He proceeded to tell me about them. They're a Leadville, Colorado based company that MAKES the clothes that they sell. It's mostly outdoorsy, active stuff. The next morning I checked out their website and ordered a bunch of stuff from them:
The grey is the women's tank. I bought it in black and LOVE it.
Am going to buy another one or two. It fits well and is a really good length 
(something that is hard to find in running tops).

This is a half zip fleece pullover. I cannot wait to wear this fall/winter.
It's a lightweight fleece that can easily be worn under or over something else.

They refer to this on the site as a running skirt. THE HORROR! I bought a running skirt!!
But, fear not, it's actually just a skirt. There's no brief or shorts underneath or anything.
I bought it in hopes of just wearing it as a casual skirt on the weekends.
But, I ended up sending it back, it's a fleece material, which just didn't
make sense for me here in TN. SUPER cute though.

I will definitely be buying more stuff from Melanzana. It's high quality, VERY affordable, and it's American Made! What more could you ask for?? I only wish they had a bigger range of products that they sell. And, I would have NEVER have heard of them if the KoB hadn't spent so much time in Leadville and knew about the company. So, my question to you is... do you know of any American Made retailers?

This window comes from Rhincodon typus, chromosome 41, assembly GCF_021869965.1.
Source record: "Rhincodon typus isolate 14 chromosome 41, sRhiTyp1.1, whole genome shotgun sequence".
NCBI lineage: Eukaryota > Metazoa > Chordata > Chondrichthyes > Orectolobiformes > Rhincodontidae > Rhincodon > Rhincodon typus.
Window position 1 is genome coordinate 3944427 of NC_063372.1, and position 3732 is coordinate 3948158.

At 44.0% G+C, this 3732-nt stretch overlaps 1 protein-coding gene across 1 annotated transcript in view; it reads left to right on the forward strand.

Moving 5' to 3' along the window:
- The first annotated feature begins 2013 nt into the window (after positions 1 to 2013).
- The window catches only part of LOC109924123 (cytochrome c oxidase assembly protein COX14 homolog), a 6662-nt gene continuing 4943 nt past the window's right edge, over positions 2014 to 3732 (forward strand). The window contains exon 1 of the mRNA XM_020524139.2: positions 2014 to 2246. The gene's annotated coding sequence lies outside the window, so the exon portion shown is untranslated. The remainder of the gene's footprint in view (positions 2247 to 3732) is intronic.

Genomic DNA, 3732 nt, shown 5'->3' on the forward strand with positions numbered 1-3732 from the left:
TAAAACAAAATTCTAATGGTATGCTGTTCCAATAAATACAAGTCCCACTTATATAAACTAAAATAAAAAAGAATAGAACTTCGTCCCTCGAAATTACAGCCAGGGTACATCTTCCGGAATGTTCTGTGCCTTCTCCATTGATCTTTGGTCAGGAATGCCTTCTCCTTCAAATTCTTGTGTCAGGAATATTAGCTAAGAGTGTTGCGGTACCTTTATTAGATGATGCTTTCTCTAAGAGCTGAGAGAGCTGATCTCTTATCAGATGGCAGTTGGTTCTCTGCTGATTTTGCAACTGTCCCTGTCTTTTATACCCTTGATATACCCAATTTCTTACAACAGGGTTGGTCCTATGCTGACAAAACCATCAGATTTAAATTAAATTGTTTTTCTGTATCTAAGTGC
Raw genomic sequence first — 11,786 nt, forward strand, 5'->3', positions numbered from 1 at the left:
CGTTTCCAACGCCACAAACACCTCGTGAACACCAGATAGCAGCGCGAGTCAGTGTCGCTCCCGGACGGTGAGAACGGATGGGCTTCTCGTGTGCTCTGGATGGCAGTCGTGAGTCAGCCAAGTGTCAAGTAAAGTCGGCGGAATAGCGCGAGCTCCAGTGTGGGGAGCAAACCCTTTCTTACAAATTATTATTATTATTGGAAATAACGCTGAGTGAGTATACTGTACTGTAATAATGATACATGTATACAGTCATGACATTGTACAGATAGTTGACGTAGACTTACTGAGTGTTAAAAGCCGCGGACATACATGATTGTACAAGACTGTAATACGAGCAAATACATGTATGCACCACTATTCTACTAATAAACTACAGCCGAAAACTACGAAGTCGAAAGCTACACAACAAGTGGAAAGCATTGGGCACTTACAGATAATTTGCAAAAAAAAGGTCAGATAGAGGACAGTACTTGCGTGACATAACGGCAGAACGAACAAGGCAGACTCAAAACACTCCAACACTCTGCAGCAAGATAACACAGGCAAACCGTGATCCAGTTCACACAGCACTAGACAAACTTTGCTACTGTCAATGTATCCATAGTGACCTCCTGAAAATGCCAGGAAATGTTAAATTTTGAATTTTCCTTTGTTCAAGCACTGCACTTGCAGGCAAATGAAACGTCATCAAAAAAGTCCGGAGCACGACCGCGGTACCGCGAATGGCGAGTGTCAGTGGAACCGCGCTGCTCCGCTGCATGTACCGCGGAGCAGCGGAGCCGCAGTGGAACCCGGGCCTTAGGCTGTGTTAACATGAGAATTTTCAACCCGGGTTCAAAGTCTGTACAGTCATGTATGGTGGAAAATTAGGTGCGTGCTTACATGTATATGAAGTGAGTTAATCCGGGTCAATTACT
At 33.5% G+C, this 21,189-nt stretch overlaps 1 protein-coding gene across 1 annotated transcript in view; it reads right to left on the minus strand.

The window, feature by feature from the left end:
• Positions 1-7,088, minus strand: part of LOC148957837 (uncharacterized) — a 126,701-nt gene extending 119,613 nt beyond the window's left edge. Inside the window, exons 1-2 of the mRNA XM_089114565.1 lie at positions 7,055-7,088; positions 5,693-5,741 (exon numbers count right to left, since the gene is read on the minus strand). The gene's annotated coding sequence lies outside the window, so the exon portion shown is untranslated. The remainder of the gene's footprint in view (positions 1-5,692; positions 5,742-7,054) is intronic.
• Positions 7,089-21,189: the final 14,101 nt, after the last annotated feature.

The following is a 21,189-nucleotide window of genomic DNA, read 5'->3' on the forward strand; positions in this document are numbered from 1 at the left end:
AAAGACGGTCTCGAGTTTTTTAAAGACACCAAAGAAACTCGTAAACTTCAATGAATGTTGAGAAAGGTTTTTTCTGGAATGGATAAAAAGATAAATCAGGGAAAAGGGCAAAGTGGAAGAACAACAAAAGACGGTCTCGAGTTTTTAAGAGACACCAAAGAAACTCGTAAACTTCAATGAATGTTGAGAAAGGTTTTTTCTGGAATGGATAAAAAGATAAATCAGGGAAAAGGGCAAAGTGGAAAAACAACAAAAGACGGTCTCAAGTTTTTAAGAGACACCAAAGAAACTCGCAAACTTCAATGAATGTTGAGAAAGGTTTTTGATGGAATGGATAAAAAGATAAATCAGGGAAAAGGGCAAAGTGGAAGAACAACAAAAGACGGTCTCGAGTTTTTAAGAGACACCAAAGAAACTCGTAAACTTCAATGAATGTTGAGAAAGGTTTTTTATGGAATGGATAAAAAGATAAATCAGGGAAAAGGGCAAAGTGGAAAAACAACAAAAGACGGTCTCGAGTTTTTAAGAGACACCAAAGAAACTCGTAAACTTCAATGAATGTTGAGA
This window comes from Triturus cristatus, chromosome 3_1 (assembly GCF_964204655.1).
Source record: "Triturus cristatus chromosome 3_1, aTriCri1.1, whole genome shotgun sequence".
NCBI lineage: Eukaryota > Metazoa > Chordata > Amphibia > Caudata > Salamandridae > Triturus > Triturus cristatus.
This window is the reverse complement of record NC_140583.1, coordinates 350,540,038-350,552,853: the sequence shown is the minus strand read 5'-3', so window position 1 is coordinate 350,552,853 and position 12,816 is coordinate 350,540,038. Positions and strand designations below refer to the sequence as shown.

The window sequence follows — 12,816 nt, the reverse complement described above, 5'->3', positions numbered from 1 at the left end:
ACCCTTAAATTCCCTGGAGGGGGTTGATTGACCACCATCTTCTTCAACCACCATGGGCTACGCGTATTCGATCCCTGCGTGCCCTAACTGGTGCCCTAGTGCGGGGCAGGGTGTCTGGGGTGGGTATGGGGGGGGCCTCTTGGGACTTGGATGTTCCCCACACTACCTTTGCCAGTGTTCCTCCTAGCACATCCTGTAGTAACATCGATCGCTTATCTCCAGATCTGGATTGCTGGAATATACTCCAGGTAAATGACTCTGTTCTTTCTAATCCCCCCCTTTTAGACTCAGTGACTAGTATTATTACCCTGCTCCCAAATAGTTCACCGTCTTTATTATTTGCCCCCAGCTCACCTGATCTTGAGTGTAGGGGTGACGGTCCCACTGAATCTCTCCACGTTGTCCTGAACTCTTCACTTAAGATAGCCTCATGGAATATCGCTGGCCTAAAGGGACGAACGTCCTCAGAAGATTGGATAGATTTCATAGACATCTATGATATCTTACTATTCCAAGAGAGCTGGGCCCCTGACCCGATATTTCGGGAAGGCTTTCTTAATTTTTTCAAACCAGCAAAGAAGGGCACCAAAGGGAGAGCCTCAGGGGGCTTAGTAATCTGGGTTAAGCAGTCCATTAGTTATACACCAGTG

* I realize American Apparel is American Made. But man, that company skeeves me out.


Coach Bitch said...

You actually bought something with the name "running skirt" attached to it?

You are dead to me.

Amy said...

Actually... I was wrong, the official title is:

Micro Grid Ultra Mini.

Anything with Ultra in the name is totes perf. Obvi.

Amy said...

So, what I'm trying to say Coach Bitch, is... SUCK IT.

Coach Bitch said...

So you're saying Michelob Ultra is totes perf?


Amy said...

Goddamn Smarty Pants Bitch.

Carina said...

I'd never heard of them either, and I love your coach's comment -- but since it really wasn't for running, I think you're absolved. I have mixed feelings about buying American-made. When we were in China, I thought a lot about how I want to buy Chinese products to support them and allow them to elevate their standard of living, making it closer to something you'd find in the US. Just because they weren't born in America in my mind doesn't mean I don't want them to earn money. They might need my dollars even more than someone living here. But I realize that as the Chinese standard of living increases, they have to pay their workers more, so companies often go somewhere with cheaper labor like Vietnam or Bangladesh. It's such a complicated issue.

Amy said...

Carina: GREAT point. And I completely agree with you. I guess my idea about buying American made is that I KNOW that the working conditions and the wages are fair (well... that's another topic, I guess. But you know what I mean). I have no problems supporting people in other countries. I guess I'm just too lazy to take the time and find out which countries have labor standards that I agree with.

I'm glad you brought that up, though. I hadn't really thought of it like that.